In the Garden of Gethsemane, Jesus prayed “I ask not only on behalf of these [my disciples], but also on behalf of those who will believe in me through their word, that they may all be one. As you, Father, are in me and I am in you, may they also be in us, so that the world may believe that you have sent me.” Jesus prayed for us all to be one. And I think we have to believe that God answers Jesus’ prayers. So even though it seems that we are far from one holistic church which truly gets Jesus’ message, we believe in the mystical church, the one we can’t see yet.
And that’s an important part of why we are here this morning. I can certainly think of other things I could be doing this morning, and I’m sure you can too. But in God’s wisdom, she entrusted the reign of God to human care and nurturing. The church certainly hasn’t gotten everything right, in fact it seems quite the reverse.
We are at a formative time in the life of the one holy, catholic and apostolic church; a time when something new is emerging. Some people have likened this to the time of the Reformation. We don’t know exactly what is happening. But we have some glimpses, and those of us sitting here are part of this process.
We are being called to reform our faith so that it incorporates new understandings of science and society. A tremendous amount has happened in the last 500 years. The ideas that reformed the church then no longer seem as powerful and less people are choosing to participate in the church.
One thing that of course has changed everything is the environmental crisis that we are facing. Today is Storm Sunday. We all know that storms are getting stronger; the warming of the oceans and changes in weather patterns are making storms more extreme, drought more extreme, flooding more extreme.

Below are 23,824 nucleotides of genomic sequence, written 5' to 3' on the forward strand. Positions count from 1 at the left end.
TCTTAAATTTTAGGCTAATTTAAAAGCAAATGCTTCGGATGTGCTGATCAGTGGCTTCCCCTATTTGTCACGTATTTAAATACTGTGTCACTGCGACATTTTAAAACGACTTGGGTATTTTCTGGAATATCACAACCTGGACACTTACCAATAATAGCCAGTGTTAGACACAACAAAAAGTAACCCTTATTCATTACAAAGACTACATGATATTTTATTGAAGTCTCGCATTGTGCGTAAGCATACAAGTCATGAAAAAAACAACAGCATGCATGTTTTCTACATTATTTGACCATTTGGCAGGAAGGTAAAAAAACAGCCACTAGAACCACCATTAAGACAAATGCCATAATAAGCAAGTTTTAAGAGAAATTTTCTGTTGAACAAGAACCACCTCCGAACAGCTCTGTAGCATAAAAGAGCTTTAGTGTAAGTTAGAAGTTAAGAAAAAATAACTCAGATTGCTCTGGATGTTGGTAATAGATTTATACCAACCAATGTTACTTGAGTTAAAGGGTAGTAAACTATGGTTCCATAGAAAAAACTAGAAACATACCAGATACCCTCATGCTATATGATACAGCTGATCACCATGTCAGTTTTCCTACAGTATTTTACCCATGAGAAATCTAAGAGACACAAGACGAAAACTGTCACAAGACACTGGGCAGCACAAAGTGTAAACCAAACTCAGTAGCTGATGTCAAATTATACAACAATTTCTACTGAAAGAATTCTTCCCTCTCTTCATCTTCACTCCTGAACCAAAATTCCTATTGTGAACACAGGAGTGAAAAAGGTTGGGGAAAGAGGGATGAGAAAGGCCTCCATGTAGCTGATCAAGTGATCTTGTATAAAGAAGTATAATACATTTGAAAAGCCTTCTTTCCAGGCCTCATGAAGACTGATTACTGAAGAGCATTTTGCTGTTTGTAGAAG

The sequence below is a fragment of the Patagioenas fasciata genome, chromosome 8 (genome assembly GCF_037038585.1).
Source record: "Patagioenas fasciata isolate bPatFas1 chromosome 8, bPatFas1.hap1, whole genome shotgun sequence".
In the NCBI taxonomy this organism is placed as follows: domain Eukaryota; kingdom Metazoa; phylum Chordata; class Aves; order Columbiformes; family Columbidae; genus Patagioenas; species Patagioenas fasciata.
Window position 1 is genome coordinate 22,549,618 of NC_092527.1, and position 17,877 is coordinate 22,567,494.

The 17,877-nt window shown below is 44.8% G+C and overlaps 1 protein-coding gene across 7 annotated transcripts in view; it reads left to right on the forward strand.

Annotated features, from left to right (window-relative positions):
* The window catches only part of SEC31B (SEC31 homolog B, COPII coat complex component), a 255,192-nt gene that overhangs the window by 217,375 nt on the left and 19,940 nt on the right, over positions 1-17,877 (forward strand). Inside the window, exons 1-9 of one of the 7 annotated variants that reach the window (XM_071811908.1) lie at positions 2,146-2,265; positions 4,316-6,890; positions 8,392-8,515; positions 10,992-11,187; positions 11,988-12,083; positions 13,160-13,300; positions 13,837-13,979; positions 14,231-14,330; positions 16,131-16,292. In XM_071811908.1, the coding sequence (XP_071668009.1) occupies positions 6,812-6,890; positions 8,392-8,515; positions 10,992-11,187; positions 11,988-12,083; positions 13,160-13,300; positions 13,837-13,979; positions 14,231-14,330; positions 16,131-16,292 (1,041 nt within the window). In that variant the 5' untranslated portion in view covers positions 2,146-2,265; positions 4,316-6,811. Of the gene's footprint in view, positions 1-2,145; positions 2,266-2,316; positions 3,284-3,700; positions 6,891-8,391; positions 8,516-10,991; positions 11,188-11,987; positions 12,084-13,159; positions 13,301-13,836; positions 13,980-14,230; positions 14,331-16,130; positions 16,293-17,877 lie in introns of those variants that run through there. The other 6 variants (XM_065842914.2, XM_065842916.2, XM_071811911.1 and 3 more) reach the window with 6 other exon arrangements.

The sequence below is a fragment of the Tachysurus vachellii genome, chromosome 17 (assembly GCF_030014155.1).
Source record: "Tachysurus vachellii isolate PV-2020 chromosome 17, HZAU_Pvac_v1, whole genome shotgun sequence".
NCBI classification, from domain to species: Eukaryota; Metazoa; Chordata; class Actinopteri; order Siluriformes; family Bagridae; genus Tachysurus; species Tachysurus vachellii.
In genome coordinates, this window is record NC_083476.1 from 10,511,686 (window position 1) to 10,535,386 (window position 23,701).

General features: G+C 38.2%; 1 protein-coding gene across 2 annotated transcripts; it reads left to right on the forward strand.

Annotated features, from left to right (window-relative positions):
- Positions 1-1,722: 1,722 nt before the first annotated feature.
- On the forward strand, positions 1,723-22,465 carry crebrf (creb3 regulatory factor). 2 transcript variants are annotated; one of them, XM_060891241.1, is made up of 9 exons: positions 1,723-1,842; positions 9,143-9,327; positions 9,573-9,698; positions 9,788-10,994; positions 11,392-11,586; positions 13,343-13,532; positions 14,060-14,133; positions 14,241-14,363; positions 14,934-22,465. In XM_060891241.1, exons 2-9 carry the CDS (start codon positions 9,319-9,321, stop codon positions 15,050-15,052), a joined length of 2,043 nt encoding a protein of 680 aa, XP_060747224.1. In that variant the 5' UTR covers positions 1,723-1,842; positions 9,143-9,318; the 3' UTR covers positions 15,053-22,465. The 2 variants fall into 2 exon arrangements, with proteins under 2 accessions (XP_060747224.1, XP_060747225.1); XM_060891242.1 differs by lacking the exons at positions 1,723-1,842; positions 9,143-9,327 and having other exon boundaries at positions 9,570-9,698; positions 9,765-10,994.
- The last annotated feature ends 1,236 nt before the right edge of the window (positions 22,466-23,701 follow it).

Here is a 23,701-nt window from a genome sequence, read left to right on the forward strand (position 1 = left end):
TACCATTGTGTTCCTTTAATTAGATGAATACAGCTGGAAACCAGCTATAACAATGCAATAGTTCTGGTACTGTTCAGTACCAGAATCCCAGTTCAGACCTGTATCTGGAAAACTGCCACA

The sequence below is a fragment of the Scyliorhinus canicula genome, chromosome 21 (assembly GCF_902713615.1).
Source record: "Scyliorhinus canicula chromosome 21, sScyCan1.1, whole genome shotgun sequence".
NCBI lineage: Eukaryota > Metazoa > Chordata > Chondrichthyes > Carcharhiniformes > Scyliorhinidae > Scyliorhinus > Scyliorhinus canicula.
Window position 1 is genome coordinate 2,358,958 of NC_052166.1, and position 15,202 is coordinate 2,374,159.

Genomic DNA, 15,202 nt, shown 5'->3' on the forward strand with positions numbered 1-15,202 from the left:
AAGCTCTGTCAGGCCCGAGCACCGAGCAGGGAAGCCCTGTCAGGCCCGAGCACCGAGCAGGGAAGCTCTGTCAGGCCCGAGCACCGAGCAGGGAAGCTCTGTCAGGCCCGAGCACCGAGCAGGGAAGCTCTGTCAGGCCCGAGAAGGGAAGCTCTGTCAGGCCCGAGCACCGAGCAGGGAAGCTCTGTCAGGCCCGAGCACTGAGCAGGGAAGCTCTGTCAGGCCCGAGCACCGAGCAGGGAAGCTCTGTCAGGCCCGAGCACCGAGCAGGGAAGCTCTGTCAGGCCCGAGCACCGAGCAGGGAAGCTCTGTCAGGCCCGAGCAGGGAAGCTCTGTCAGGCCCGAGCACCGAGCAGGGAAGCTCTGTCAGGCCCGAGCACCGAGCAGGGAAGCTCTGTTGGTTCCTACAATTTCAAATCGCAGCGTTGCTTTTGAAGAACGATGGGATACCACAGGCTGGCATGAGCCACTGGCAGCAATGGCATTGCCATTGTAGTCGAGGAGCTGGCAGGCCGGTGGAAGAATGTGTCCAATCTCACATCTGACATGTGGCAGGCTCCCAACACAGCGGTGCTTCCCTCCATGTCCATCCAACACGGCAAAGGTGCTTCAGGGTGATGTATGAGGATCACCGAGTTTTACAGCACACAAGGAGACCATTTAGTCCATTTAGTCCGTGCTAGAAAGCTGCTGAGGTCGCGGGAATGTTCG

We can’t ignore this. As a church we have to engage in action to reduce our own negative impacts on our environment. Yesterday, five of us joined the world-wide coastal clean up day to remove trash from alongside the ocean, trash which would get swept into the water and threaten the wildlife. How much better it would be if there were no trash in the first place. What would it take for us to become trash free as households and as a church?
We get to take individual and collective action but that alone will not be enough. We need to be informed and engaged citizens, taking part in the political process that is available to us so that our legislators are left in no doubt that we see environmental action as a high priority. The poor are the ones who are worst effected by climate change – the rich can move or mitigate its effects. But the poor are stuck.
The emerging church will have a powerful message about the environment and our deep connection with people across the planet. The emerging church will work for social and economic justice. The emerging church will incorporate contemporary understandings of creation and the cosmos into our theology. The emerging church will be a midwife for Creation as all things are made new in Christ.
That is what we are doing here at St. Benedict’s. Because we are part of the vanguard of the future. We are part of the church that is emerging.
We are an integral part of one holy, catholic and apostolic church.
And today I’m going to give the last word today to the Presiding Bishop.
 I Peter 2: 9, 10a
 John 17: 20,21